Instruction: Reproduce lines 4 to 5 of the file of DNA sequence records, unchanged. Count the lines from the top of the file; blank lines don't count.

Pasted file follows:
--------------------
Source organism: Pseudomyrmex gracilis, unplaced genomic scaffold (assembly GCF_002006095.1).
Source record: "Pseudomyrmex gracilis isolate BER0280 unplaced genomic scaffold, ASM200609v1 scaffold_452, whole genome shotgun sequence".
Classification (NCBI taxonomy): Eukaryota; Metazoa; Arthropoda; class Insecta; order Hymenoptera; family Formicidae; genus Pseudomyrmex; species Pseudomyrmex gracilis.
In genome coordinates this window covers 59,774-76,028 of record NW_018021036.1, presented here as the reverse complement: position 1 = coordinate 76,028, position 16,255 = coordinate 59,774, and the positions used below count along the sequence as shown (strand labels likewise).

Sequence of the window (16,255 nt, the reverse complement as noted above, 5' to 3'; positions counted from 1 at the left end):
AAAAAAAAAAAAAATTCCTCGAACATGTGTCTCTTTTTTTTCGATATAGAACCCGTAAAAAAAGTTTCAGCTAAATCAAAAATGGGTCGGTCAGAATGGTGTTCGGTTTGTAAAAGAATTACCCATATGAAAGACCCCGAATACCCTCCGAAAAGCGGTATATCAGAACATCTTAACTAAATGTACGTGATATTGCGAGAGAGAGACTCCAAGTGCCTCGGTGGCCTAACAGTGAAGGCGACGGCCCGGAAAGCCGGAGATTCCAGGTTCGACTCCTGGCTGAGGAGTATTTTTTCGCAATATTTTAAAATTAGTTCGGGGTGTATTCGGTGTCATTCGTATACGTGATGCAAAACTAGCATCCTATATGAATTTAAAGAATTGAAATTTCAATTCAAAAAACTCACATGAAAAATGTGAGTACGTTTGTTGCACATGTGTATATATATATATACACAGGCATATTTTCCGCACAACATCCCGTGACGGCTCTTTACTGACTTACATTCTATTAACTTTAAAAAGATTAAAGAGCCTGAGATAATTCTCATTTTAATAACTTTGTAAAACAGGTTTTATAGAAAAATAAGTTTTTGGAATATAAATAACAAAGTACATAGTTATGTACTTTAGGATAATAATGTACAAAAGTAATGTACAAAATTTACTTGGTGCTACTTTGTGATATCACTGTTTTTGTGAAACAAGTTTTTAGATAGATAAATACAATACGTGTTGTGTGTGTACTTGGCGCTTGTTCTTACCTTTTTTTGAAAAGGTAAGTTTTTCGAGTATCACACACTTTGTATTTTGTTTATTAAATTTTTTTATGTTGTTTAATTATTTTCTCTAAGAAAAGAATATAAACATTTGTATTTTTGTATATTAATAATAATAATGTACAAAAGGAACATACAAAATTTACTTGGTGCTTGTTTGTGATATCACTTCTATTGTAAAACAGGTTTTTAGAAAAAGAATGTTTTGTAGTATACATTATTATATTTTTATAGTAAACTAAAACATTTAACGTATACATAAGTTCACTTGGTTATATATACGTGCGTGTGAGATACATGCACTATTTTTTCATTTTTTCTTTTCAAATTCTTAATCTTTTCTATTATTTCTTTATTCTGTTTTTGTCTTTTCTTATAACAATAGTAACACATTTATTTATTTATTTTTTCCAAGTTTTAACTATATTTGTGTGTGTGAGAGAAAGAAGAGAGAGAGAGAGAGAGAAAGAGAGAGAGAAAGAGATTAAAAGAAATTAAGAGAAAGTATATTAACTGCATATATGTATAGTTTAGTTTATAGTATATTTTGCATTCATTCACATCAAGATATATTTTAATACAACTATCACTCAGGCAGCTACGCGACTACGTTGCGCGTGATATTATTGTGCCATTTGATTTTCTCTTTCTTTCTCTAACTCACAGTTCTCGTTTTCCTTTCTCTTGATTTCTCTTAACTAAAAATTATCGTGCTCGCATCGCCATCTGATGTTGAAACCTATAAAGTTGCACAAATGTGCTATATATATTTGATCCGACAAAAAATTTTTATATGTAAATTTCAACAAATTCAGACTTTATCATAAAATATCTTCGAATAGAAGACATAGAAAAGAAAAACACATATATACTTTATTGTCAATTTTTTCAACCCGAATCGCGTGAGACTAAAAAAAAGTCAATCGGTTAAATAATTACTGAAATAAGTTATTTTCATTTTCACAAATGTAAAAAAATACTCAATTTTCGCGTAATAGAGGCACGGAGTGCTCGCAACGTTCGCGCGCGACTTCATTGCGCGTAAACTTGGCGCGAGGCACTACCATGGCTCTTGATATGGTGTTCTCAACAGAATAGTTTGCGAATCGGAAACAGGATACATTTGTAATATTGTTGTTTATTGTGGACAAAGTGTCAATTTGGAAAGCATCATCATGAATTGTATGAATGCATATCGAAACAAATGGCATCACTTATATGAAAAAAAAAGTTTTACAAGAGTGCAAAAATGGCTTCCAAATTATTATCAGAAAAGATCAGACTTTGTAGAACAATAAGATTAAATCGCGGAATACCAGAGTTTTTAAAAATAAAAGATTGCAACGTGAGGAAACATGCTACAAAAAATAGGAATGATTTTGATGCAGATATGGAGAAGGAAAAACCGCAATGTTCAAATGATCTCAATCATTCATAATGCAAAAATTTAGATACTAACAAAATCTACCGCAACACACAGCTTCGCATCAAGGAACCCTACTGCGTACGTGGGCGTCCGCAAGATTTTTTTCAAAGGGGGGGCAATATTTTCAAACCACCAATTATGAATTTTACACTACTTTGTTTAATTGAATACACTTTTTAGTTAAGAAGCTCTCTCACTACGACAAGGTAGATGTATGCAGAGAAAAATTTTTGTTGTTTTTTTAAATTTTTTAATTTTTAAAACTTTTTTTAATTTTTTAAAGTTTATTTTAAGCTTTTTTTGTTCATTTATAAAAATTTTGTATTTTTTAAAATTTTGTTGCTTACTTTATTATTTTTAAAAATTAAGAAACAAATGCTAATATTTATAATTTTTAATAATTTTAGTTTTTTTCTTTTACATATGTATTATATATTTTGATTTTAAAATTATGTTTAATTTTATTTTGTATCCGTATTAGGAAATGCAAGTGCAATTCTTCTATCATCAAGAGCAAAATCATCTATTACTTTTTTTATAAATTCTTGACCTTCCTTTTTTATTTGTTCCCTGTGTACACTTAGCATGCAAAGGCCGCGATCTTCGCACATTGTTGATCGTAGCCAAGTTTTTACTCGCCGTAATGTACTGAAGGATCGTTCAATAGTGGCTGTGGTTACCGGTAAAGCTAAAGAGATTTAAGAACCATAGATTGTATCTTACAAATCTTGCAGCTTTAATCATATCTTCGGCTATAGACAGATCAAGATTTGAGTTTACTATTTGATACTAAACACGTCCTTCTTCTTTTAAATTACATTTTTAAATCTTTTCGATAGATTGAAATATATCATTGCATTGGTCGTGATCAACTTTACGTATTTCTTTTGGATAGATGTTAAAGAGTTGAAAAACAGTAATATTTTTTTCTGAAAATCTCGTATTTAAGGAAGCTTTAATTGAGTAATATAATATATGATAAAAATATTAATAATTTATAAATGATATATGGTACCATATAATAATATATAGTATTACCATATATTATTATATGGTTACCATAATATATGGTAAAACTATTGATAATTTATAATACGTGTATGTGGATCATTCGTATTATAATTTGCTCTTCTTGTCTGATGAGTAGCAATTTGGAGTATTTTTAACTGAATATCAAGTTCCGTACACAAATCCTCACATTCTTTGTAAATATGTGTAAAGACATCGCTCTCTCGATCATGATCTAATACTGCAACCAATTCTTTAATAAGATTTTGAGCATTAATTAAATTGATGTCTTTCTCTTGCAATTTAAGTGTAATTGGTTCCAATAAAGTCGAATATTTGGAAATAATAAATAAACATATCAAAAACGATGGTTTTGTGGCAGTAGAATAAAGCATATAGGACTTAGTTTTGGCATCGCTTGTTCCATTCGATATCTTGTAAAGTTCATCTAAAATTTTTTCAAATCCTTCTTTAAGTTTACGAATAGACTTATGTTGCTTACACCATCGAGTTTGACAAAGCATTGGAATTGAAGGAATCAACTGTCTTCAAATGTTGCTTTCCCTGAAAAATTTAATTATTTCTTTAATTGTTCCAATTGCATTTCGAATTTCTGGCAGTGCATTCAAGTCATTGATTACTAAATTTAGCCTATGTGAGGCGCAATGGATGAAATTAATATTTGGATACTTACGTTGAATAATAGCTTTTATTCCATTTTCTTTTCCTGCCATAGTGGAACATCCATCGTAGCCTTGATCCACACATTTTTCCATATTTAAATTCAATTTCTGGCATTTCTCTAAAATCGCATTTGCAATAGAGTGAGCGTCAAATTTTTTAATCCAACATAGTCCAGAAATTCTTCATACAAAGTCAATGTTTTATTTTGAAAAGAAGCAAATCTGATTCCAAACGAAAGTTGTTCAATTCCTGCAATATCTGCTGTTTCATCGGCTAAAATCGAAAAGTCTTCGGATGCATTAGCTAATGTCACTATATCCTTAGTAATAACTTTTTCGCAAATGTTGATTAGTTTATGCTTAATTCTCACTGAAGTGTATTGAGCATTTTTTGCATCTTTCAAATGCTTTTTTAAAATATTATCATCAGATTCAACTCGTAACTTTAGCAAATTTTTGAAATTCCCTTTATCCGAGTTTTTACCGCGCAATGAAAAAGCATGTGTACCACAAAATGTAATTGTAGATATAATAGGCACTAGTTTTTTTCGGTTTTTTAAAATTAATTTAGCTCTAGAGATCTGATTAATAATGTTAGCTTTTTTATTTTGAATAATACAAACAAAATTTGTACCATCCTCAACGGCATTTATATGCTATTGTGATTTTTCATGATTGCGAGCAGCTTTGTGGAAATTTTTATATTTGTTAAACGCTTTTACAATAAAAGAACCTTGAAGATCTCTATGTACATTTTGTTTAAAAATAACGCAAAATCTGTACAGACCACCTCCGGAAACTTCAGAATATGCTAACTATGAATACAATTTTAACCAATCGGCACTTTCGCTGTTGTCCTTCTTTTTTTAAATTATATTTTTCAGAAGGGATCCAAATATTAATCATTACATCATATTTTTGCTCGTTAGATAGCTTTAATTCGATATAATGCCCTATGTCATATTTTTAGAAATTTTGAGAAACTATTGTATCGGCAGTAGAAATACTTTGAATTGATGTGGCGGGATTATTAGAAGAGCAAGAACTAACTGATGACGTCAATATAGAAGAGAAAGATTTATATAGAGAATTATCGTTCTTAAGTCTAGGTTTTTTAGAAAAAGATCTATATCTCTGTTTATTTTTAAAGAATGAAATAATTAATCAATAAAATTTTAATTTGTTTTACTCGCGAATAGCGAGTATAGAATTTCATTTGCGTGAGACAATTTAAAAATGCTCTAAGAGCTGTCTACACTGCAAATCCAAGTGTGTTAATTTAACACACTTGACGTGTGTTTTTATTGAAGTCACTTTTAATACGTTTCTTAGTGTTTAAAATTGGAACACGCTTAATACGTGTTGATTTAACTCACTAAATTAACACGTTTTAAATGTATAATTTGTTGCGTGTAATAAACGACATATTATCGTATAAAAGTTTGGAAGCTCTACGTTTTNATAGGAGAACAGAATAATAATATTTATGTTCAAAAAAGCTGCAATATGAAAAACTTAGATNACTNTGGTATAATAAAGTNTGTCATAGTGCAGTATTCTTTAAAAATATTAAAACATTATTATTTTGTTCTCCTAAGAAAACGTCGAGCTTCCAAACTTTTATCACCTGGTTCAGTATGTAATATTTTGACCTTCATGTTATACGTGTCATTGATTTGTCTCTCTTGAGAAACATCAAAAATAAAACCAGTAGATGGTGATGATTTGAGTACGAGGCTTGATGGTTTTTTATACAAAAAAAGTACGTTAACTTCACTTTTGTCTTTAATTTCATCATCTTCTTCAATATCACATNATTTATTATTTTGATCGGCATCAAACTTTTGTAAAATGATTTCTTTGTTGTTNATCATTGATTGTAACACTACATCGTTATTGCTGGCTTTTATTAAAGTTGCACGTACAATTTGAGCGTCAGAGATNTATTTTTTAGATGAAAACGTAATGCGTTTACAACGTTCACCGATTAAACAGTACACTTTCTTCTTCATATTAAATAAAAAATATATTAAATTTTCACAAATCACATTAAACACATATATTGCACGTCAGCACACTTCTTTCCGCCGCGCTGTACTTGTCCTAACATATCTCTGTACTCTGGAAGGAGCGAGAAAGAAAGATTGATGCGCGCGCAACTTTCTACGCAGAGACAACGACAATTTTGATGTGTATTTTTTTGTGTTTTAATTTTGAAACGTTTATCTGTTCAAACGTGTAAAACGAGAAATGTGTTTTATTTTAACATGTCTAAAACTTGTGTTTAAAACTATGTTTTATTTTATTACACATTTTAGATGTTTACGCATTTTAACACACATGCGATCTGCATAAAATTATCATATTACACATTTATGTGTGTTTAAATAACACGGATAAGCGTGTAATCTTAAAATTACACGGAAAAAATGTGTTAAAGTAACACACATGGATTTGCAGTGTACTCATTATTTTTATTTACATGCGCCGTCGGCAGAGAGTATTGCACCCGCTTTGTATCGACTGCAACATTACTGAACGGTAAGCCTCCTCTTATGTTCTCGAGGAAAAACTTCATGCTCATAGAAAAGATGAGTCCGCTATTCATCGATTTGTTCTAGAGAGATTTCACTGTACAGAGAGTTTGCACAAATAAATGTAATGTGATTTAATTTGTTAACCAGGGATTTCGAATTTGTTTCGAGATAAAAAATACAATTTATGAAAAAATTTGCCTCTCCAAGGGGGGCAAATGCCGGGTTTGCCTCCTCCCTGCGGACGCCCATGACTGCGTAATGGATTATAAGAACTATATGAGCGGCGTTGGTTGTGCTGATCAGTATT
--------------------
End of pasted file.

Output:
In genome coordinates this window covers 59,774-76,028 of record NW_018021036.1, presented here as the reverse complement: position 1 = coordinate 76,028, position 16,255 = coordinate 59,774, and the positions used below count along the sequence as shown (strand labels likewise).

Sequence of the window (16,255 nt, the reverse complement as noted above, 5' to 3'; positions counted from 1 at the left end):